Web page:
Scientists show heart can repair itself, with help

Study shows cells can be primed, boosted to repair heart

LONDON - British scientists have managed to transform a type of stem-like cell in adult mouse hearts into functioning heart muscle in research proving that the heart has dormant repair cells that can be reactivated.

Although the research has yet to be translated into humans and is in its very early stages, the results suggest that in the future, a drug could be developed to prompt and prime hearts damaged by cardiac arrest into repairing themselves.

"I could envisage a patient known to be at risk of a heart attack taking an oral tablet...which would prime their heart so that if they had a heart attack the damage could be repaired," said Paul Riley of University College London, who led the study.

Major advances in medical science in recent years have helped cut the number of people who die from heart attacks, but the damage an attack causes -- when heart cells die as they become starved of oxygen -- is currently permanent.

If enough dead tissue forms, patients can develop heart failure, a debilitating condition in which the heart is not able to pump enough blood around the body.

Scientists around the world are investigating various ways to regenerate heart tissue, but for now people with severe heart failure must use mechanical devices or hope for a transplant.

Riley's team, whose study was published in the journal Nature on Wednesday, targeted particular cells found in the outer layer of the heart, called the epicardium.


These cells, referred to as epicardium-derived progenitor cells (EPDCs), are known to be able to transform into a number of specialist cells, including heart muscle, in developing embryos.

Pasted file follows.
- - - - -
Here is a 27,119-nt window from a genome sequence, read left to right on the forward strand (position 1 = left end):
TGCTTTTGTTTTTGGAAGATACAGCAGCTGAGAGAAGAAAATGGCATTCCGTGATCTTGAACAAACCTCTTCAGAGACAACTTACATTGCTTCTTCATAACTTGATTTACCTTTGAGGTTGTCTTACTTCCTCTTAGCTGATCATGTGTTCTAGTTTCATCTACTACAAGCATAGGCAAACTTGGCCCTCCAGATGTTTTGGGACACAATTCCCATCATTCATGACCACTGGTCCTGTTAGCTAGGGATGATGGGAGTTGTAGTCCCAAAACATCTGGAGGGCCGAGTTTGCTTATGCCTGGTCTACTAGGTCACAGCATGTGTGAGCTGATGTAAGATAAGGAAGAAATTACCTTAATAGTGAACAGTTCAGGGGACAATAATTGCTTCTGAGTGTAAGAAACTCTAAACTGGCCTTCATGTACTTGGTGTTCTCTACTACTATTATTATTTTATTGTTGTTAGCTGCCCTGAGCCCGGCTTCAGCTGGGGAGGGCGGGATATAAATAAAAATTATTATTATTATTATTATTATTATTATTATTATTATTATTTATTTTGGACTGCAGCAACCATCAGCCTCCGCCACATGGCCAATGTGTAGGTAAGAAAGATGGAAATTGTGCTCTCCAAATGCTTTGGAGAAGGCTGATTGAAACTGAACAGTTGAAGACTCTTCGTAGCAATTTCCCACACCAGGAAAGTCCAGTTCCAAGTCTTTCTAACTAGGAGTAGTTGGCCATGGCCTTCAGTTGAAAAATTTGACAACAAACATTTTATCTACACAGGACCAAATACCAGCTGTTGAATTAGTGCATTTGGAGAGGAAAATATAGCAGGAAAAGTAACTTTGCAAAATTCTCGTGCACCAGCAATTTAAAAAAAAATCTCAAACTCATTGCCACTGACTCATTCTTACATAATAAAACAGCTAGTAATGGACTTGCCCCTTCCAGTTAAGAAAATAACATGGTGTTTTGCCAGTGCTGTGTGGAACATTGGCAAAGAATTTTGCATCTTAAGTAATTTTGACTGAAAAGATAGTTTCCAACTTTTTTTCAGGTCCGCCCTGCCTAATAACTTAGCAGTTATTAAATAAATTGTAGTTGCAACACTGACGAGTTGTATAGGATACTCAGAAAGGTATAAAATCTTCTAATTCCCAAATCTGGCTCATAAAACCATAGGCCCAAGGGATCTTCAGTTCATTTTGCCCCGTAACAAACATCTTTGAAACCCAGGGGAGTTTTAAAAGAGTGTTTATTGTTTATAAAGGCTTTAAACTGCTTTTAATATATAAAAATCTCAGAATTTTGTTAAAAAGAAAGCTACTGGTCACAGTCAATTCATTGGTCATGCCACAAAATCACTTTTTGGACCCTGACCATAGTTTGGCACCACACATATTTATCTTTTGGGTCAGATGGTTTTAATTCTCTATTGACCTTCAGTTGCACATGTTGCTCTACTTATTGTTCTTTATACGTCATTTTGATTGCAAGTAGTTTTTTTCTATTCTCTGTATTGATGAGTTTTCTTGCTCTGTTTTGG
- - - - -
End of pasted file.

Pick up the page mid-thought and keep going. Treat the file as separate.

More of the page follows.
Scientists had previously thought EPDCs' ability to transform was lost in adulthood, but in this study Riley's team found that by treating the healthy hearts of adult mice with a molecule called thymosin beta 4, they were able to "prime" the heart to repair itself after damage.

After causing heart attacks in the primed mice, the researchers also gave them a booster dose of thymosin beta 4 and this prompted the EPDCs to transform into cardiomycytes, and integrate with existing muscle.

"These cardiomycytes can link into the existing muscle of the heart and they home to the area of injury," Riley told reporters at a briefing in London. "And they are also both structurally and functionally coupled to the heart, and therefore represent a bona fide source of new heart muscle."

He said that in this study the priming and boosting technique was able to improve the function of the damaged mouse hearts by up to 25 percent -- an improvement which would make a dramatic difference to patients with heart failure if it could be translated into humans.

In previous studies, thymosin beta 4 has been shown to encourage regrowth of blood vessels and improve heart function after injury in mice, but this is the first time researchers have used it to regenerate functioning heart muscle.

Riley said his team was looking closely at this chemical and would be screening thousands of other potential drug candidates to see if they might have a similar effect on EPDCs. 





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